Ria Limjap on Noy: Stuck in a Moment

Ria Limjap on <em>Noy</em>: part <em>teleserye</em> on film with actors in top-form, but feels a little contrived.


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Yesterday was Wednesday, which is when new movies come out in theaters. I had to stand in line a little longer than usual because there was a quartet of very well coiffed matronas who were taking their sweet time. Not that I minded, because it was fun to watch the ladies and their amigas super excited to watch a movie. I wondered what they were watching–Shrek 4 in 3D? Prince of Persia with Jake Gyllenhaall? My fun guess was Sex and the City 2 but as it turns out they were watching Noy, the new "indie" Star Cinema backed "docu-movie". Why the old ladies wanted to watch it over Carrie and her pals swan around New York and talk about their sex lives, I'll never know.



Noy is the story of a poor hustler from the slums named Noy (Coco Martin) who lies to get a job as a journalist, which lands him practically on the lap of the other Noy's campaign (President-elect Aquino). The movie essentially cuts between classic Filipino melodrama (with the crippled kuya, the illiterate manicurista mother, the smart little sister all living in a small shack) and footage from Aquino's presidential campaign. The fictional part of the movie about Noy and his struggle to survive is essentially Pinoy-style Les Miserables, with lots of excellently timed misery to push the story forward. Director Dondon Santos, whose work is mostly in television, did a fairly good job. Sometimes it felt like watching a teleserye shot on film but at least he kept it tight. Also, the actors were in top form for melodrama–Coco Martin can do no wrong in my eyes even when he's cleaning toilets on screen. (A great supporting cast with Cherry Pie Picache, Joem Bascon, Cheska Billiones, and Erich Gonzales were also all amazing.)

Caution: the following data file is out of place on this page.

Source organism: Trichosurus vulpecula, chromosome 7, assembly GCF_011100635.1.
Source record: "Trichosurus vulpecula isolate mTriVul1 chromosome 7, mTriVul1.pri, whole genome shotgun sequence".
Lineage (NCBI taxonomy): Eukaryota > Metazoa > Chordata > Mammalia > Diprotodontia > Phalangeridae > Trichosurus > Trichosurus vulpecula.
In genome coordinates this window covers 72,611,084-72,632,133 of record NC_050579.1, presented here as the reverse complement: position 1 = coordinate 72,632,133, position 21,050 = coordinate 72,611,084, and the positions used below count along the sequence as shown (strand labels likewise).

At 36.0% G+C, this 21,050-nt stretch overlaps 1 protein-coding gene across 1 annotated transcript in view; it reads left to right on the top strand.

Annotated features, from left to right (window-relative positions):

Despite the technical polish and emotionally compelling story, for me it all felt a little contrived. Is the myth building still necessary? I won't give away the ending but I will say that it was heavy on the symbolism–think of the way   Jose Rizal and Ninoy Aquino met their ends–and yet it did nothing for me, leaving no sense of hope or inspiration. Sigh. I'm tired of buying into these myths. I would like to see real change this time.

Check to see where the movie is showing.

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Photographs from the Noy Facebook account.

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